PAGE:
20 May 2020 · 2 min read

Digital Yuan ‘Highly Likely’ to Be Compatible with Alipay, WeChat Pay

Experts in China and South Korea believe that China’s digital yuan will likely be interoperable with e-pay solutions like WeChat Pay and the Alibaba-operated AliPay, as well as a number of digital platforms used by major banks.

Source: Adobe/Heorshe

The People’s Bank of China (PBoC), the Middle Kingdom’s central bank, has remained relatively tight-lipped on the matter of private sector app-interoperability for the forthcoming digital currency, known locally as the DCEP. Furthermore, Chinese internet user-shared images appear to show testbed users using digital yuan holdings kept in new smartphone wallet apps issued by Chinese state-owned banks.

However, a research specialist named Im Dong-min, at South Korean financial giant Kyobo Securities, told media outlet Chosun,

“WeChat Pay and Alipay are widely used in China, and the DCEP is highly likely to be used in conjunction with [these platforms]. As the banking sector is largely state-run in China, it will be easier to roll the DCEP out without causing inconvenience.”

In China, Monet Carlo, a regular contributor at a number of leading Chinese tech media outlets wrote, in a column published by Mars Finance, that the DCEP would probably not make use of a single app – but would instead be built around the idea of interoperability.

The columnist wrote,

“In the future, with the DCEP, you will no longer need to rely on using a range of specific apps. That is to say, if you want to receive funds, you will no longer need to have multiple apps from Alipay, WeChat and [various state-owned banks] – it will suffice to just have one of these. For example, if you have installed the Alipay app, you can scan a code from a WeChat Pay account and proceed with a direct DCEP payment. The same goes for banks and other third-party platforms.”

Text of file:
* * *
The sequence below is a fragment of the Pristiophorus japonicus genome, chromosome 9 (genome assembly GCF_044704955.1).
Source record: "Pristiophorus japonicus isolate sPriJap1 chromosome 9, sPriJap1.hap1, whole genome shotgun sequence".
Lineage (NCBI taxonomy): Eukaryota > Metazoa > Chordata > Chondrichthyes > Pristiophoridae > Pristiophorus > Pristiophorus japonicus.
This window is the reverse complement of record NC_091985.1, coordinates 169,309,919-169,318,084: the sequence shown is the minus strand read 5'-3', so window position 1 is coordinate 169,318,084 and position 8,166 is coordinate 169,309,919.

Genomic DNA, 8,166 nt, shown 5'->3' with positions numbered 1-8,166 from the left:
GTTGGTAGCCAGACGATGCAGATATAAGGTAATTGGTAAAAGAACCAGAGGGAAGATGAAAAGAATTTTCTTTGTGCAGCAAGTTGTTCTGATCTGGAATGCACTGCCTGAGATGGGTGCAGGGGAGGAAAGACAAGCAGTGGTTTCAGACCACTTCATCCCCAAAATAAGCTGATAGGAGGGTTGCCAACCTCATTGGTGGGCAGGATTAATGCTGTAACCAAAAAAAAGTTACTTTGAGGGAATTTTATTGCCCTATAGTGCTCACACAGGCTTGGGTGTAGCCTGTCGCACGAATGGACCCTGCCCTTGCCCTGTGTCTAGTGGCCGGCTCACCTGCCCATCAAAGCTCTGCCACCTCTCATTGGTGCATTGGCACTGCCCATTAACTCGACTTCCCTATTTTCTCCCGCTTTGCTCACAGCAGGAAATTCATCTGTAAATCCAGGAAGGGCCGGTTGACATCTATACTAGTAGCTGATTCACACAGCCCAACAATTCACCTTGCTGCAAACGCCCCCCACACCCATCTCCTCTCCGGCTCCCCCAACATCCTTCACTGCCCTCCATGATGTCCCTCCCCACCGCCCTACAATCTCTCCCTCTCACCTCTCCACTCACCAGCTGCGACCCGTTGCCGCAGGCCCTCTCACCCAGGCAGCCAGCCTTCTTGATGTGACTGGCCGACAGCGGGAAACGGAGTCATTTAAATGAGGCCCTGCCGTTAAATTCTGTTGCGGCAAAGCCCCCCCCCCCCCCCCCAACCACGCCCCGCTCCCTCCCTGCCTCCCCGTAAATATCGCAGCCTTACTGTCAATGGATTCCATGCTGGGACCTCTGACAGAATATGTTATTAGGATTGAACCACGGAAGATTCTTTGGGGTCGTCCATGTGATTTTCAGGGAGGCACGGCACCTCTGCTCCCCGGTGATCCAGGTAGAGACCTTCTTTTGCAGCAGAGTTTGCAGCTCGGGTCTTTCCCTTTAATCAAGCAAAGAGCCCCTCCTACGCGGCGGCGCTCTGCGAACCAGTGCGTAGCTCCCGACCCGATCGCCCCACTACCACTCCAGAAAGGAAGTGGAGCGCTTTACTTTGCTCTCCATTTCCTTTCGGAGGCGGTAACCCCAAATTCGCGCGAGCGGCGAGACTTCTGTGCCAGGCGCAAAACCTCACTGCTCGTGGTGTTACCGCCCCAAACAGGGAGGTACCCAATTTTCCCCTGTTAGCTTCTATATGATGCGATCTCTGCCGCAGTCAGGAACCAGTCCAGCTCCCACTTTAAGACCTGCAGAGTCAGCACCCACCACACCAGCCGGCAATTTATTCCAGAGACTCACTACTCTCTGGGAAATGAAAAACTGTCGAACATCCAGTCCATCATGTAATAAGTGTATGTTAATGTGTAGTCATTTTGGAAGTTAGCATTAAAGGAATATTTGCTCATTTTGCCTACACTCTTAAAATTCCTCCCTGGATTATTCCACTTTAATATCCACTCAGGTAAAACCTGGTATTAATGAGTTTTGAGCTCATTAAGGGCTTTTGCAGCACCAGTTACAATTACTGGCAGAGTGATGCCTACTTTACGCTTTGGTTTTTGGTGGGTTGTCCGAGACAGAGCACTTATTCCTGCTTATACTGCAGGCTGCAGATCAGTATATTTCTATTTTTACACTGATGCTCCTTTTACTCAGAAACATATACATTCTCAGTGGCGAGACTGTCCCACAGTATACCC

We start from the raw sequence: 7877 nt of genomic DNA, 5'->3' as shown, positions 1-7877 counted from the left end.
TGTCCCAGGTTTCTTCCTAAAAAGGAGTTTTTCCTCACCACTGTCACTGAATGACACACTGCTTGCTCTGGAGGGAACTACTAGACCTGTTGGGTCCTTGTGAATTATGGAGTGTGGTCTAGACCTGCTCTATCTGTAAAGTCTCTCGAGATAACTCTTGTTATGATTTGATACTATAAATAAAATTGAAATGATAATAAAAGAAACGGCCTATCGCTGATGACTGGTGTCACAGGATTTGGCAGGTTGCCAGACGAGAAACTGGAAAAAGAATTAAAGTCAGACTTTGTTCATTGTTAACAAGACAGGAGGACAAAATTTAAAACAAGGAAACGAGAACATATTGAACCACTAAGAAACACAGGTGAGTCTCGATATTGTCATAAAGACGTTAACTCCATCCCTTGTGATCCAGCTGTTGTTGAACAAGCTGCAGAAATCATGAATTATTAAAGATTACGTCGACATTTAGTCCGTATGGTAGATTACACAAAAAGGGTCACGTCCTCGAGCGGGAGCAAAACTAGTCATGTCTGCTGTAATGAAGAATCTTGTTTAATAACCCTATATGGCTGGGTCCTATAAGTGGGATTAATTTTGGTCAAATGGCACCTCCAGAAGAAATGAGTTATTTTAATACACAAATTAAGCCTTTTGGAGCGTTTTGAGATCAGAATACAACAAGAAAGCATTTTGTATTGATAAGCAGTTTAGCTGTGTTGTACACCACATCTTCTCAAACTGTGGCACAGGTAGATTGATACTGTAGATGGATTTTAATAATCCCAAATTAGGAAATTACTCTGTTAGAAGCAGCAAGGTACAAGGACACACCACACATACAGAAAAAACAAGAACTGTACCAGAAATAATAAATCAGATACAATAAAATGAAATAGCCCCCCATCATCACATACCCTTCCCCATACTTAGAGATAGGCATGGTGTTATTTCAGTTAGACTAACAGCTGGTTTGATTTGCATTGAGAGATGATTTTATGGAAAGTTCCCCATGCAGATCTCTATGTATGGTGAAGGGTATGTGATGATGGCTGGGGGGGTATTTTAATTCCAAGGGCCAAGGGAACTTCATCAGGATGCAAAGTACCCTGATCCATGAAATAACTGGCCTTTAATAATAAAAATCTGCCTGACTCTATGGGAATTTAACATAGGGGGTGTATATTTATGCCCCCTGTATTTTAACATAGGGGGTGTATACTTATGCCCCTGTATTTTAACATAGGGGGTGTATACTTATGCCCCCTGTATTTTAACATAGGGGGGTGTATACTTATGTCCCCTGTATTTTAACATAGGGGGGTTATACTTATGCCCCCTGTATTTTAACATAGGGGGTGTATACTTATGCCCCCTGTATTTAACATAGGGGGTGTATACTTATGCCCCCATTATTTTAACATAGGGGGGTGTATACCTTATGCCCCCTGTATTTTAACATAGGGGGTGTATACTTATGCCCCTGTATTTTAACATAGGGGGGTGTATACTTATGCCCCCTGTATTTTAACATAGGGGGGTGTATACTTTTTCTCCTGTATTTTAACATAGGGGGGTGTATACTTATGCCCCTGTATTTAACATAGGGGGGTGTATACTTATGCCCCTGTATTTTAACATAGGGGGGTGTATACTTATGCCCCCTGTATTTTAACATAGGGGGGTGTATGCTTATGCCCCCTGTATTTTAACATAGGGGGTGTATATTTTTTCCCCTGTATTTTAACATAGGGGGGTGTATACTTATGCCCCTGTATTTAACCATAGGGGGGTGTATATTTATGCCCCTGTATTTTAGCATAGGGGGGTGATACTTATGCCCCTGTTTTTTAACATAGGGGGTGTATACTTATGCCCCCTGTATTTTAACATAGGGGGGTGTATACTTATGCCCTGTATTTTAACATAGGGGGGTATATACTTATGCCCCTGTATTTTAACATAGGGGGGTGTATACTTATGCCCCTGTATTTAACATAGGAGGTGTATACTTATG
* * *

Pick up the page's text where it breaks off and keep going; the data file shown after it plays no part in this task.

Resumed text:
The columnist backed up their claims by pointing out that the PBoC has already suggested that interoperability could be one of its main goals with the DCEP, stating last year (as reported by Tuolo Caijing),

“No matter where or when a transaction occurs between two parties, as long as the parties’ mobile phones are installed with an app that supports the Chinese DCEP wallet standard […] transactions can be executed.”

The same PBoC statement claimed that this interoperability could even be extended to app-agnostic transactions made between smartphone users in foreign currencies, with “real-time exchange rate” exchanges to RMB.

Observers elsewhere believe that the DCEP represents the culmination of a joint public-private sector push aimed at ending dollar dominance in Asia.

Last month, New York-based enterprise blockchain architect Biser Dimitrov stated that both Alibaba and Tencent (the tech giant that runs WeChat) are “working directly” with the PBoC on the digital yuan, and claimed,

“The ultimate goal is to enable and establish the PBoC and large Chinese enterprises like Tencent, Huawei, Baidu and [Alibaba affiliate] Ant Financial as the world leaders in new-breed payments infrastructure with unique features.”